The Justinianic Plague: Apocalypse or Overblown?
Lee Mordechai, Hebrew University; Merle Eisenberg, National Socio-Environmental Synthesis Center in Annapolis
June 11, 2020 · 1:30 pm—3:00 pm · via Zoom
Program in Medieval Studies; Climate Change and History Research Initiative; Humanities Council
Pandemics in the Past: from Prehistory to (almost) the Present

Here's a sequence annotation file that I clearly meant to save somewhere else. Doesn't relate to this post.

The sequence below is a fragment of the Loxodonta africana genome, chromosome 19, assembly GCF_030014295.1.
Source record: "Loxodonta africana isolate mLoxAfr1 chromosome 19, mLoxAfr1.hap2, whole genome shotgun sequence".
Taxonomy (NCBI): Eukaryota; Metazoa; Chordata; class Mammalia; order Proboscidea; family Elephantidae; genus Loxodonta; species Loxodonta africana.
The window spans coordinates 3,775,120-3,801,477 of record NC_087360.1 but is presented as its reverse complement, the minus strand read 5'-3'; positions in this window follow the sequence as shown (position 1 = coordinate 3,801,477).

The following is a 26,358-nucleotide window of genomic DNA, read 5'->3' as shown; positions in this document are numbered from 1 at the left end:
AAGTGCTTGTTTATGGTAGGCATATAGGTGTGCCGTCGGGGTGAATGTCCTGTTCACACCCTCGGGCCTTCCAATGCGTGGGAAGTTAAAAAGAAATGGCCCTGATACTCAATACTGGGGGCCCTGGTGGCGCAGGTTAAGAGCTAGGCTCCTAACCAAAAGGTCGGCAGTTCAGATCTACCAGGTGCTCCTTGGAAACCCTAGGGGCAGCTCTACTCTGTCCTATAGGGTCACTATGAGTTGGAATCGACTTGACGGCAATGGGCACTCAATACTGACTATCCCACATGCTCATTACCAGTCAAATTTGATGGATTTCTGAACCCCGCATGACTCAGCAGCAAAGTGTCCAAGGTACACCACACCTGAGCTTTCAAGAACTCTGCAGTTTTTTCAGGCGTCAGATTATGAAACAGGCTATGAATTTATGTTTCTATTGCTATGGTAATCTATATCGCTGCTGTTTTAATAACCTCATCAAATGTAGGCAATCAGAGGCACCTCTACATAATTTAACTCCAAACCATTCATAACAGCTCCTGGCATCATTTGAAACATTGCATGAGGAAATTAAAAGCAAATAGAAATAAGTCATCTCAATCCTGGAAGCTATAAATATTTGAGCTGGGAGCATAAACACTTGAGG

The impact of the Justinianic Plague (c. 541-750) has recently become the focus of a heated academia and media debate, which will likely intensify in the context of COVID-19. For the last several decades some scholars have made the plague into a demographic catastrophe, which caused the deaths of tens of millions – up to half the population of the Mediterranean. These interpretations also identify plague as a major factor in broader historical changes in late antiquity including the fall of Rome and the rise of Islam, which are big narratives the media magnifies through catastrophic thinking. Using innovative interdisciplinary sources, however, recent scholarship argues that plague was largely inconsequential to historical change over the long-term. The talk will expand upon this new position, which has challenged the standard narrative through a series of articles published over the last year. It discusses the most glaring problems with the traditional view of the Justinianic Plague, surveys the diverse independent sources that suggest plague did not have a dramatic effect at a societal level, and outlines a few future paths for research.
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